Leading a change transformation program at Prudential, the largest insurance company in the US by asset, was never going to be easy. Especially when you consider the large investment business and other financial products.
Even for Kerri Kovac, a leader with over 20 years of experience in organization effectiveness, an almost 145-year-old business with 50,000 users and 80 different HR systems across 60 countries is about as tangled a knot as you can imagine. Yet, that was her task—to capture and consolidate the above in one global Workday rollout.
During her talk, Kerri notes that Prudential were at one point an intentionally siloed business, at least in terms of digital and customer experience as they had a range of global cultures to consider. But, having fallen around 10 years behind the industry and their competitors in terms of tech, they realized the need for digital transformation.
According to Kerri, they transformed quickly for customers, providing one consistent experience regardless of product. However, their fractured internal systems for HR in particular required a more considered approach.
They realized the need to give employees a better, consistent experience and gave them this through Workday. Yet, while Kerri acknowledges this as ‘a great tool’, she also admits they uncovered that there’s ‘so much more that folks need to learn to use Workday’.
Self-service and technology leading to change may have been the goal of their software change, but this wasn’t the established behavior. Prudential needed to teach their people how to work digitally, and that meant more than in-app guidance. That mean inviting their employees to learn and offering tiered training depending on individual requirements.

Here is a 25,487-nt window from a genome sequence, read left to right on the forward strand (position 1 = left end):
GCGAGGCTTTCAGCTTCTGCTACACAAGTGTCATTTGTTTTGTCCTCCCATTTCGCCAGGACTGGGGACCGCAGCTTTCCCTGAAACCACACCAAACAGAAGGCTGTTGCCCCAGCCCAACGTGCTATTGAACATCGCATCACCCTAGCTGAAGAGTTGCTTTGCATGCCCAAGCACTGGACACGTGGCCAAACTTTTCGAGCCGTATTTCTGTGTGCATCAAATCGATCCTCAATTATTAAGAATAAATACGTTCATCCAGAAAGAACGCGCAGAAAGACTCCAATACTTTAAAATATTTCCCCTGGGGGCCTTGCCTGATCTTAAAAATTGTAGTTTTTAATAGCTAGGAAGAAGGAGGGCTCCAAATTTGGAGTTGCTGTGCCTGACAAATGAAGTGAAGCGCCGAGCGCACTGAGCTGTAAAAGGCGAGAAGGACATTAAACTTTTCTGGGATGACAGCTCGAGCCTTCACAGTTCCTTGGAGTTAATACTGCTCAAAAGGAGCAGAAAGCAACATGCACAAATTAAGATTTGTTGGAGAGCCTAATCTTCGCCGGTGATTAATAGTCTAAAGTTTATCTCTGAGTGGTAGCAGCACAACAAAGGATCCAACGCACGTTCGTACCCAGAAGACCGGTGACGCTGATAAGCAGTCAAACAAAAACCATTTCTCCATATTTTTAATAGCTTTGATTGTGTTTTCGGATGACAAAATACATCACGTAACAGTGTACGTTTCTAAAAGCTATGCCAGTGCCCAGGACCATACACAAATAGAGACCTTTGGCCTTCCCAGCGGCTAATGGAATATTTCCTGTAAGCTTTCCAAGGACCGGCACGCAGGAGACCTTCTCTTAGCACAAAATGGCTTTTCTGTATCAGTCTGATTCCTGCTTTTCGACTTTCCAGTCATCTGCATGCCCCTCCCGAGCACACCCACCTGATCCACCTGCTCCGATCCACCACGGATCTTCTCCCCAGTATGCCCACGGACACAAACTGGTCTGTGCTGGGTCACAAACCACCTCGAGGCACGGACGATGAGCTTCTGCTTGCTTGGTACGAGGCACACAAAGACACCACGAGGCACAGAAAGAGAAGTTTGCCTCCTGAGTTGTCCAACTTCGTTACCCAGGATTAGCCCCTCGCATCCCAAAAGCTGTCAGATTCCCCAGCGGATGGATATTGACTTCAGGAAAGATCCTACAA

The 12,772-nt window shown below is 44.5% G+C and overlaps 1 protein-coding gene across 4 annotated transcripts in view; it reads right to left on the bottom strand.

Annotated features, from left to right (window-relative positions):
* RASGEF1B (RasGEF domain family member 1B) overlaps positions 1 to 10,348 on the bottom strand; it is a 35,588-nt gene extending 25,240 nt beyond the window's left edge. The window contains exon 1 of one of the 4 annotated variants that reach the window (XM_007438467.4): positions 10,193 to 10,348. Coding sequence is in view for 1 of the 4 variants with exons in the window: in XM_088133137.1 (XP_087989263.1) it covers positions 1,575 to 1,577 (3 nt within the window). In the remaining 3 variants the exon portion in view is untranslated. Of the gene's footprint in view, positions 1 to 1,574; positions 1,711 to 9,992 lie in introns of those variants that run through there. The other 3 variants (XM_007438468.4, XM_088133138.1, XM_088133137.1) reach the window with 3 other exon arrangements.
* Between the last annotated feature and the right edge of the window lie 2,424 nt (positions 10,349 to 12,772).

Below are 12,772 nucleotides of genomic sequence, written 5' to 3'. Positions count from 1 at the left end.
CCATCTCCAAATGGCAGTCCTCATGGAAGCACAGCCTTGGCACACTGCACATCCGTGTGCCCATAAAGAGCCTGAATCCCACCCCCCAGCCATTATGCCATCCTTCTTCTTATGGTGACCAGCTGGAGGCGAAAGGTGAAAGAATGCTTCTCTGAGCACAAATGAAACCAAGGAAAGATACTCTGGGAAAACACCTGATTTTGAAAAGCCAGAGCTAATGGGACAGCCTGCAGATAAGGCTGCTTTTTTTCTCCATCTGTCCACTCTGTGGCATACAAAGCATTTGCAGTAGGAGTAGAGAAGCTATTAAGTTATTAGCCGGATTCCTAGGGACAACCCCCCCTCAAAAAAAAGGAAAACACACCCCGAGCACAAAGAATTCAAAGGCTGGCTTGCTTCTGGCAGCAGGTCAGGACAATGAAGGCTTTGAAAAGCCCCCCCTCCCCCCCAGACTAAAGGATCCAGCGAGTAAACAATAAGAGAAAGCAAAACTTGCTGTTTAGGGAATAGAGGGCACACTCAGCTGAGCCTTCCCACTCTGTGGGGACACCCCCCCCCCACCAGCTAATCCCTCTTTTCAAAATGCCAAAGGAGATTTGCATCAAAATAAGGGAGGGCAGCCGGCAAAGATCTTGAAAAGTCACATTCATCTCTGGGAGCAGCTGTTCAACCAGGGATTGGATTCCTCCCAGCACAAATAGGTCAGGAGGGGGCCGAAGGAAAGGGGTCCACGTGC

“We went out to leaders and presented the business case and the burning platform for the change. We got alignment across the board, took everyone through the process and then, when it came to learning, we made certain there were lots of different options, but the options were primarily self-service.”
While part of a far bigger picture, which Kerri covers in her talk, this considered approach to learning was central to Prudential’s Workday adoption.
Supporting change with different degrees of training
“What we found was very important was to both culturally and contextually provide the right types of learning for those three large user groups: employee, manager and HR.”
In this sentence, Kerri captures the core of Prudential’s challenge. To meet the different needs of a global user base consisting of various roles, they created a blend of light, medium and high touch learning experiences for different user requirements.
One example of this lies in the expectation that employees and managers alike were going to have direct access to self-serve their requirements. While affecting them, it also meant HR needed to direct them towards this, rather than indulge past behaviors. Enabling this required a more interactive learning experience for HR, with ongoing self-serve support. Just dropping in the tool wouldn’t have been a solution.
“We needed to make sure that HR wasn’t only comfortable with how they were going to do their job differently, but also they needed to understand how the managers and employees were going to operate differently.”
Kerri defines the different tiers as follows:
- Light touch training is mainly employee-focused, with self-service and need-to-know guidance in the right places.
- Medium touch training revolves around learning rather than instruction for the people who want to learn about processes and the why behind things.
- High touch training is more traditional, mandatory training for the product leaders and advocates.